Does New Zealand need an inheritance tax?

Does New Zealand need an inheritance tax

Over the course of the next decade heirs of the wealthiest people in the world are expect to inherit around $15.4 trillion USD in assets. With the average house price in New Zealand cities now over $700,000 many heirs are set to inherit a great deal of wealth from their parents. Right now this wealth is entirely untaxed in New Zealand.

Other countries such as Ireland are making moves to make their tax systems more equitable, perhaps New Zealand should consider doing the same. The first inheritance between generations was transferred in 1866 but estate duty rates were not reduced to zero until 1993 whilst taxes on gifts were removed in 2011. For a long time taxes on estates were widely supported, it seemed normal to tax personal wealth after people no longer needed it and ensure that it went to the state but in the modern era attitudes have changed. Australia was the first country to entirely remove estate duties in 1979 and since then the support for inheritance taxes has steadily declined.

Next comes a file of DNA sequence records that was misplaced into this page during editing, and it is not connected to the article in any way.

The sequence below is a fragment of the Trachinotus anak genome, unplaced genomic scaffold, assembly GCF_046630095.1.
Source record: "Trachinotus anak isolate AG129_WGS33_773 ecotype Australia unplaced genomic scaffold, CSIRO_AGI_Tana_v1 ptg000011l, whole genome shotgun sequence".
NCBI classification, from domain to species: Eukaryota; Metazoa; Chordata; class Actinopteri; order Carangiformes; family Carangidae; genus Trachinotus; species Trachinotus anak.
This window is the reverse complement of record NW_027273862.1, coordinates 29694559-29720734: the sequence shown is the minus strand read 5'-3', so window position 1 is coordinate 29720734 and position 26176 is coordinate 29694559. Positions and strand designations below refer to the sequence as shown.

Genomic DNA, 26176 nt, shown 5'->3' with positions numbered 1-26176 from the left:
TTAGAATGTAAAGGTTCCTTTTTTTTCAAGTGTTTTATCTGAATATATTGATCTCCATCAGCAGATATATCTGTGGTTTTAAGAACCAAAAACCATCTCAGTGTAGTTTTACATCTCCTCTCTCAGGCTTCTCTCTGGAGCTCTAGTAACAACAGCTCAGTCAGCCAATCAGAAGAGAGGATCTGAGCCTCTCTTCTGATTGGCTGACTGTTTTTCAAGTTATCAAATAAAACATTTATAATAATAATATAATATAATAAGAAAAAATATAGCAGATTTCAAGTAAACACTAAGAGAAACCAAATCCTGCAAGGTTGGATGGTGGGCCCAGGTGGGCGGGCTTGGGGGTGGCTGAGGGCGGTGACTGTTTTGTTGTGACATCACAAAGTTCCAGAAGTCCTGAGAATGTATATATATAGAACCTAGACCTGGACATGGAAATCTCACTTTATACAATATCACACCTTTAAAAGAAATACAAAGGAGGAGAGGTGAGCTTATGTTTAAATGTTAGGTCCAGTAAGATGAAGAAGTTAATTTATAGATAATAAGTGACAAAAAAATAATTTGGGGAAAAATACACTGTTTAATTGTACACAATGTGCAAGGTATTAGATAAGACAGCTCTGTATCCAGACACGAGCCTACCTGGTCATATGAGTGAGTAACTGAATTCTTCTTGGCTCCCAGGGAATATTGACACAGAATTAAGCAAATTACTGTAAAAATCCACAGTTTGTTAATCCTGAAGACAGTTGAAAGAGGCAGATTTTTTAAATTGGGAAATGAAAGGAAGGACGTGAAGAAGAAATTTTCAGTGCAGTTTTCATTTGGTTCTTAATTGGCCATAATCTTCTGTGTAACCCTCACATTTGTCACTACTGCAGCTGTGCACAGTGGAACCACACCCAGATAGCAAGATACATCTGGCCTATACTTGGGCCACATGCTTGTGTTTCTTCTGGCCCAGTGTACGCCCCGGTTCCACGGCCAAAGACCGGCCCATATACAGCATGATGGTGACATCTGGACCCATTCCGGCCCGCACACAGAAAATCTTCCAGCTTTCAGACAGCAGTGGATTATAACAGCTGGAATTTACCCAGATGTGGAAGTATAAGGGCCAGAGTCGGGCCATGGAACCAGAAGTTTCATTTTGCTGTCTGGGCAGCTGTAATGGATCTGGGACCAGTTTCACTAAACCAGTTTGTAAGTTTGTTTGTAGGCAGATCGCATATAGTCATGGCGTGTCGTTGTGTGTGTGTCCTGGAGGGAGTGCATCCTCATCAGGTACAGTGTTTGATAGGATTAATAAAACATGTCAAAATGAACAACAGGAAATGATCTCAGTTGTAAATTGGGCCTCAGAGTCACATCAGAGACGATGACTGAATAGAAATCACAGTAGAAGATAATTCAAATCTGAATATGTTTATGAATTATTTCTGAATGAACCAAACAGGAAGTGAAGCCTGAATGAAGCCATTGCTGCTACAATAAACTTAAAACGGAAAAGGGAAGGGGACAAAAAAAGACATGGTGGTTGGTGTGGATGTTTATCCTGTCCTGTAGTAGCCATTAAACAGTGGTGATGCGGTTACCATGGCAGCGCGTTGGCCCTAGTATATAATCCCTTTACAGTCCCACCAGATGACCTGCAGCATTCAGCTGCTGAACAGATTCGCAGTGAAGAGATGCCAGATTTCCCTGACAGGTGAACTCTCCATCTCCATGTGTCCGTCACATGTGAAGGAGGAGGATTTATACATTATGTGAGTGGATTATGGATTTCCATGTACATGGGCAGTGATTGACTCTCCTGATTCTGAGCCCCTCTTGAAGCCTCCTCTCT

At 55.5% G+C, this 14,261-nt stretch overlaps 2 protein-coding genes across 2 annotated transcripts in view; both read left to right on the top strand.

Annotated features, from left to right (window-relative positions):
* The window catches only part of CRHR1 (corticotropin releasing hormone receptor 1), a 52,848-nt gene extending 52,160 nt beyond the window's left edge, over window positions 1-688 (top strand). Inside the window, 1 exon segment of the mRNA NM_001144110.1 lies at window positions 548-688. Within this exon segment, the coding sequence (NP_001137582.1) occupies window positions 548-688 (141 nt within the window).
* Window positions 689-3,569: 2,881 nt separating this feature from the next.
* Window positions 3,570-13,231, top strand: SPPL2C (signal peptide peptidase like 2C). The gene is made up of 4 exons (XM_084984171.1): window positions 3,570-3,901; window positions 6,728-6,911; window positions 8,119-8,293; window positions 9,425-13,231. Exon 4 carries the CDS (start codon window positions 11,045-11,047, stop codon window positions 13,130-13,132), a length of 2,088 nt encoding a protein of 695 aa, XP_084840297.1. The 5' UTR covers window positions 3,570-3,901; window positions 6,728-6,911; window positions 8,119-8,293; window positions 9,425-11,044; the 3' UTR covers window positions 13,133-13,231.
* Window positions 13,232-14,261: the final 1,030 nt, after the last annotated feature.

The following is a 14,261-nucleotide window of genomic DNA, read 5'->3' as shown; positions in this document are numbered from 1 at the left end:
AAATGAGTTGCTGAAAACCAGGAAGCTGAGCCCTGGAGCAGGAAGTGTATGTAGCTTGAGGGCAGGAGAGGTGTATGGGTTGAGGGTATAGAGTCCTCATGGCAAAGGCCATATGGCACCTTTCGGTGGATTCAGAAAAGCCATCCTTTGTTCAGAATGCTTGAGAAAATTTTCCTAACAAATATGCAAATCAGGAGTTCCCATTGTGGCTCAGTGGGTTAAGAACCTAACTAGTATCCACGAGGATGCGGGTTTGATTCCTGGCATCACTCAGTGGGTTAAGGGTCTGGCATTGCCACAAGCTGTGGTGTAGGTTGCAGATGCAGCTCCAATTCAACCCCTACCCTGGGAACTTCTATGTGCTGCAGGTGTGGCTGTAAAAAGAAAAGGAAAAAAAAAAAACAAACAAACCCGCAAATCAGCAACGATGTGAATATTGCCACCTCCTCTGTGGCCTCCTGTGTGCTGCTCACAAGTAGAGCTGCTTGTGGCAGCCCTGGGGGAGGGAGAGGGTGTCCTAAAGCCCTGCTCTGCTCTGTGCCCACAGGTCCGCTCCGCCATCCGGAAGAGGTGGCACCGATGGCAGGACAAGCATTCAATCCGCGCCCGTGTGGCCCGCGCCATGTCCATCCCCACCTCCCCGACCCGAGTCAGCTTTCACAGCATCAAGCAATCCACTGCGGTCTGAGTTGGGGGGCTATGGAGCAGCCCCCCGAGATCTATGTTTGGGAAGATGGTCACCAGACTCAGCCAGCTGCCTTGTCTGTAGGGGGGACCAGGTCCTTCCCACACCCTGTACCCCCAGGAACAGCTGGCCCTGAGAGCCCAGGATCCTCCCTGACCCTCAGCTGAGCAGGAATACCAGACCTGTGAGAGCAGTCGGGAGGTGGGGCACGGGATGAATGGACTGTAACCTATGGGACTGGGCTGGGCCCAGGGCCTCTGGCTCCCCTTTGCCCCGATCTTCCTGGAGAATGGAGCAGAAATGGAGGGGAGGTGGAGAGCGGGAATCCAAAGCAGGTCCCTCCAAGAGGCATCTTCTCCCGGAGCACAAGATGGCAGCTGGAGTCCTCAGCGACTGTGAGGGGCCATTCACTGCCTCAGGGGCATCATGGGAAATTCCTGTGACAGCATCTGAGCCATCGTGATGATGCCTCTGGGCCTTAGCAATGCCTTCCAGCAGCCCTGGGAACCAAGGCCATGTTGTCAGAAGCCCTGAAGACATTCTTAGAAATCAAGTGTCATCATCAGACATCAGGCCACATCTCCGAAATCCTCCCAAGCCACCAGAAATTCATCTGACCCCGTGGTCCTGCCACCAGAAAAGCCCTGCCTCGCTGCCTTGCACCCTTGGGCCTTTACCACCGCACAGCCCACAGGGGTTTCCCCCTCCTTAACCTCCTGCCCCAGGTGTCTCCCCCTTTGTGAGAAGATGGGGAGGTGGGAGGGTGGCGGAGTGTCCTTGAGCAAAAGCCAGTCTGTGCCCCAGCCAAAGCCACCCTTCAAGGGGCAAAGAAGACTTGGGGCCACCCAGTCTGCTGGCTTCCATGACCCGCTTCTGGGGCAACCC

In New Zealand it is often felt that the abolishment of inheritance taxes has improved the efficiency of the tax system but it’s not obvious why. Inheritance taxes seem to inspire strong negative opinions and are difficult to implement – in fact they’re often referred to as ‘death taxes’ to help turn people off them but in the future the resistance to inheritance taxes may seem strange.

Baby boomers will start to die in the 2020’s and inheritance tax represent an opportunity to redistribute wealth. Taxing inherited wealth will help to stop wealth inequalities from becoming entrenched. Introducing inheritance taxes will require a change in attitude, people will need to recognise that if they have money, whether it’s made from work, investment or inheritance, then they can pay taxes. Right now in Zealand the only party proposing an inheritance tax is the Green party, but this should change as a big generational shift draws nearer.